What is our society’s perception of working women?
Sajeda Farisa Kabir writes for DOT :
International Women’s Day is celebrated on March 8 every year. This day should be used not only to celebrate how far women have come, but also to take a critical look at what more needs to be done. In Bangladesh, less than 4% women have effective ownership over land. Violence, particularly sexual violence is on the rise. Perpetrators of such offences rarely get punished as less than 10% of cases go to courtand rate of judgment received is below 1%. Women’s presence in the workplace has increased, but we have not been able to ensure women’s safety on the streets and the workplace.
When the conversation is about “balance”, the prevailing factors, such as girls’ right to education, measures being taken to tackle child marriage, women friendly workplaces and conditions must be taken into account. Allowing women to come to work is a positive step, but it should not be the case that they are forced to accommodate themselves in a space meant for men. Women have numerous responsibilities other than their job; employers should be mindful of that when designing polices and procedures for their organisations. For example: there are only a handful of places which offer child care facilities in the workplace, an office transport which picks up and drops off women home, flexible hours etc.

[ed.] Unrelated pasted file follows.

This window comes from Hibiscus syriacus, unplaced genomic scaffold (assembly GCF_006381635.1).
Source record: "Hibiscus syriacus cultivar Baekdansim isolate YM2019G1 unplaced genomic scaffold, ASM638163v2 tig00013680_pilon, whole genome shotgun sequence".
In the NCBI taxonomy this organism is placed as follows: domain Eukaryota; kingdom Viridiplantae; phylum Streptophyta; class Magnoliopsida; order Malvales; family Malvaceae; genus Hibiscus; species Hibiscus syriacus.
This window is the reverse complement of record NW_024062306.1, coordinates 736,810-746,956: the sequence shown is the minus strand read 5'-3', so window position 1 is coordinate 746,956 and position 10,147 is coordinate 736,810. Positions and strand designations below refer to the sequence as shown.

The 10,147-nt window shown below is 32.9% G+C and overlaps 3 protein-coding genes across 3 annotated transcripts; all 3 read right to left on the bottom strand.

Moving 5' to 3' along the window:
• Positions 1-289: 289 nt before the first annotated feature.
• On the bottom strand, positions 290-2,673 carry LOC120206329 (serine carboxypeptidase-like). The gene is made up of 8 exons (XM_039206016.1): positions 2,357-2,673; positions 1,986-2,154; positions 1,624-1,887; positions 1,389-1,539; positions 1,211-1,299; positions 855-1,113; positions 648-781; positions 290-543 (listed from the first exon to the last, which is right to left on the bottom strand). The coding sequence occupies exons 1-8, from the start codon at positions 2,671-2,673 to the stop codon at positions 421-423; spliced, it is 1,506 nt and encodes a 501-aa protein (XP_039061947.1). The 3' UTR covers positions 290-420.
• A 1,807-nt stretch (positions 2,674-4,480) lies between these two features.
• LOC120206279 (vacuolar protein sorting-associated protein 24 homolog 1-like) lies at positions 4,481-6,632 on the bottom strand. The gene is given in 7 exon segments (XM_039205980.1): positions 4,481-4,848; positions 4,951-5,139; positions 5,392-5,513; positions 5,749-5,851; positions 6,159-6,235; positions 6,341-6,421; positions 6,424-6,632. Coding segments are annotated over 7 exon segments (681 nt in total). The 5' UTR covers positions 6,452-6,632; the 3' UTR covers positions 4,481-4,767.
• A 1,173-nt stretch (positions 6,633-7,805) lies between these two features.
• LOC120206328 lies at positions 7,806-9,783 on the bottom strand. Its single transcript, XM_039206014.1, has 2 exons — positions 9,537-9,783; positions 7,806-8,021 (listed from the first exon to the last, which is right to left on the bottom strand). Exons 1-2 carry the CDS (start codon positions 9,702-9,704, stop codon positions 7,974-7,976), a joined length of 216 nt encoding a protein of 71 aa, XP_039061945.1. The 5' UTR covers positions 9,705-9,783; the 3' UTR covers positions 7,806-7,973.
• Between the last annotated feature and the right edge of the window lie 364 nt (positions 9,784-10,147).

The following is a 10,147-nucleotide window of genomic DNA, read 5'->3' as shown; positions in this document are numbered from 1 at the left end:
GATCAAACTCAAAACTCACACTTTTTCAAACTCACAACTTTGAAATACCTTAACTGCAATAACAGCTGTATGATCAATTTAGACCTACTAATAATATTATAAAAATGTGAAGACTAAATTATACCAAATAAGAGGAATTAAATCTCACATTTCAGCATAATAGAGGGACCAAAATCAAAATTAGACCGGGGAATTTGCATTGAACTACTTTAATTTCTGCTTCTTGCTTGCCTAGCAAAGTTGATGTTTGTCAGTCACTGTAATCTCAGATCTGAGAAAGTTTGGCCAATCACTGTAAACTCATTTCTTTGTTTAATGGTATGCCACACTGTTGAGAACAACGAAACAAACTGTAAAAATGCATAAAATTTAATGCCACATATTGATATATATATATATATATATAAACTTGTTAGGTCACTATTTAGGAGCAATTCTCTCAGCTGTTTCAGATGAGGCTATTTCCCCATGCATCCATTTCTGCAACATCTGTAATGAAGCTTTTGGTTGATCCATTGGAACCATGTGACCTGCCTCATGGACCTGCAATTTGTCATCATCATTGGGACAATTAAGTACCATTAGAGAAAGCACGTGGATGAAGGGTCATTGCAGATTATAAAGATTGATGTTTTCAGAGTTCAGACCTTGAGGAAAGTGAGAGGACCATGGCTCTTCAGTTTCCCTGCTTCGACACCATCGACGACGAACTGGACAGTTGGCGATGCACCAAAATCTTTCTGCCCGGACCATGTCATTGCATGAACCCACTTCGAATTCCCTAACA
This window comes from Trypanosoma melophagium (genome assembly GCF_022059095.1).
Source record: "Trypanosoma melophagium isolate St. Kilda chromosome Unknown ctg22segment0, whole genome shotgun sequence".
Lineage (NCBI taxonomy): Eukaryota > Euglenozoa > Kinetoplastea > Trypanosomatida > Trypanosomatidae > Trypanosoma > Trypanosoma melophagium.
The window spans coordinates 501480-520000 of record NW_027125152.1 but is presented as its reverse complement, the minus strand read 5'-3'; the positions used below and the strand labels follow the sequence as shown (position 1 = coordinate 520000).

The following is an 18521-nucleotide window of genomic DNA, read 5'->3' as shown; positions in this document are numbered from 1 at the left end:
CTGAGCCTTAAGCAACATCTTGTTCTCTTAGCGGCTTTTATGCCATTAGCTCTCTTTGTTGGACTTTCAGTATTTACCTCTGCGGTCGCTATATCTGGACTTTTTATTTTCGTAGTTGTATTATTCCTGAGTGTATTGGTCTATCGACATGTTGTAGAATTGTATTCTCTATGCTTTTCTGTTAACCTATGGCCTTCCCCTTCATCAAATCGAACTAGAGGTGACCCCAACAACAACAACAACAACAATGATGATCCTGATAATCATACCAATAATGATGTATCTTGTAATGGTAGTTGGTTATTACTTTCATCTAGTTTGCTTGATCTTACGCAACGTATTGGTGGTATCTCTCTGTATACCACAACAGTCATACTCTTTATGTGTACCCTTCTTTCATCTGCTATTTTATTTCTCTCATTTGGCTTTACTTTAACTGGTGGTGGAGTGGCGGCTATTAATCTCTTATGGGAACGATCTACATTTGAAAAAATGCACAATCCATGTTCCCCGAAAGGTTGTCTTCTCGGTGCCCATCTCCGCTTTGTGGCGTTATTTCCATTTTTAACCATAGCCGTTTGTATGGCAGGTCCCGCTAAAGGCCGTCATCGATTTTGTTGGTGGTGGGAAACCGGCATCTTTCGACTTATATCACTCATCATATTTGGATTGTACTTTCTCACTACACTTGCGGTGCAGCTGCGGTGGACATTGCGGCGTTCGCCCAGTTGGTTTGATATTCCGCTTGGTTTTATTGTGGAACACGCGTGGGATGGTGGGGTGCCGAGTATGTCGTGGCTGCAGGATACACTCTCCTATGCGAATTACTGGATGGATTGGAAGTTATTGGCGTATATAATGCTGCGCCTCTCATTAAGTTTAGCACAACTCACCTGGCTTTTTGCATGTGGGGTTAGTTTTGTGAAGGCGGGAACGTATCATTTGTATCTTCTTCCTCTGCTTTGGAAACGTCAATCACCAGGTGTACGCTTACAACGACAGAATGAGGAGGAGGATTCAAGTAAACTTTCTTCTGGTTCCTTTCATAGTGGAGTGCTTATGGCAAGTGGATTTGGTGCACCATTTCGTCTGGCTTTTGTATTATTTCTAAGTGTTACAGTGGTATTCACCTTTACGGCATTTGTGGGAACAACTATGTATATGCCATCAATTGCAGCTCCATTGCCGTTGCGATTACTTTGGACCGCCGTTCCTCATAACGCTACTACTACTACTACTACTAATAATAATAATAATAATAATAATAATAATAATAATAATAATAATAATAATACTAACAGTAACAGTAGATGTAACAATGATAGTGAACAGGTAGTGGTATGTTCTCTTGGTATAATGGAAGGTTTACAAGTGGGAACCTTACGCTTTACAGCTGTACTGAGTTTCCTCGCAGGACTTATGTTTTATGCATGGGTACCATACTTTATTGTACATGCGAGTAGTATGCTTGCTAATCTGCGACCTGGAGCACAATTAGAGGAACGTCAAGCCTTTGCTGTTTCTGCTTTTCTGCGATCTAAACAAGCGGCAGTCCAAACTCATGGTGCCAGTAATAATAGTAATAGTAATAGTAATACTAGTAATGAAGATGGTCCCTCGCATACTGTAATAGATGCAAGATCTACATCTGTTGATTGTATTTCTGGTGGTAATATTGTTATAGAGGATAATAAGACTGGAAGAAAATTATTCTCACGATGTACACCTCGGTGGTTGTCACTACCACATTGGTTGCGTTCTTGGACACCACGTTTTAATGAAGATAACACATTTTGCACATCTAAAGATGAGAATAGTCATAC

Additionally, it is necessary to think about our current mindset. What is the society’s perception of working women? Do men still see women as serious professionals or are the women simply doing a job to kill boredom? Is society ready to see women as equal contributors at home and in the workplace? Initiatives to increase women’s access to the market and ensuring education of the girl child needs to continue but it is also important to start thinking of a mindset change; women’s role in society is changing; we should look and think about them differently.
The writer is a Barrister, Advocate, Supreme Court, Lawyer, NSW, Partner, Vertex Chambers.